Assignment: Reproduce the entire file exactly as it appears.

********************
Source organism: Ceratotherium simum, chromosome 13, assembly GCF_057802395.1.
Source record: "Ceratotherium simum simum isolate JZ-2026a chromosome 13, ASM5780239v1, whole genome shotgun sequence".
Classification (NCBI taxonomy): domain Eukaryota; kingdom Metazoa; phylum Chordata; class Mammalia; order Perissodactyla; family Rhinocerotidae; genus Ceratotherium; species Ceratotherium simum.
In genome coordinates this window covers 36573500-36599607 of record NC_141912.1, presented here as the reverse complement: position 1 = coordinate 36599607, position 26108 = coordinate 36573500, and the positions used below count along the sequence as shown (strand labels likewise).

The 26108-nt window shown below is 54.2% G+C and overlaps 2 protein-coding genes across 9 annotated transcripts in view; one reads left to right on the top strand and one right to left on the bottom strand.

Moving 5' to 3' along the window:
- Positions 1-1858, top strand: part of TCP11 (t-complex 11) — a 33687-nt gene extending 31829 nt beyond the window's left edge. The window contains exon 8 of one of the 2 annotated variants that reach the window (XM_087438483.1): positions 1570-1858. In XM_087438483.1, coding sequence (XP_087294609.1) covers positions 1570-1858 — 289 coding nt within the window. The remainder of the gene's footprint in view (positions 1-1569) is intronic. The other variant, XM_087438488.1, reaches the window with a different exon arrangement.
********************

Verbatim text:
Source organism: Ceratotherium simum, chromosome 13, assembly GCF_057802395.1.
Source record: "Ceratotherium simum simum isolate JZ-2026a chromosome 13, ASM5780239v1, whole genome shotgun sequence".
Classification (NCBI taxonomy): domain Eukaryota; kingdom Metazoa; phylum Chordata; class Mammalia; order Perissodactyla; family Rhinocerotidae; genus Ceratotherium; species Ceratotherium simum.
In genome coordinates this window covers 36573500-36599607 of record NC_141912.1, presented here as the reverse complement: position 1 = coordinate 36599607, position 26108 = coordinate 36573500, and the positions used below count along the sequence as shown (strand labels likewise).

The 26108-nt window shown below is 54.2% G+C and overlaps 2 protein-coding genes across 9 annotated transcripts in view; one reads left to right on the top strand and one right to left on the bottom strand.

Moving 5' to 3' along the window:
- Positions 1-1858, top strand: part of TCP11 (t-complex 11) — a 33687-nt gene extending 31829 nt beyond the window's left edge. The window contains exon 8 of one of the 2 annotated variants that reach the window (XM_087438483.1): positions 1570-1858. In XM_087438483.1, coding sequence (XP_087294609.1) covers positions 1570-1858 — 289 coding nt within the window. The remainder of the gene's footprint in view (positions 1-1569) is intronic. The other variant, XM_087438488.1, reaches the window with a different exon arrangement.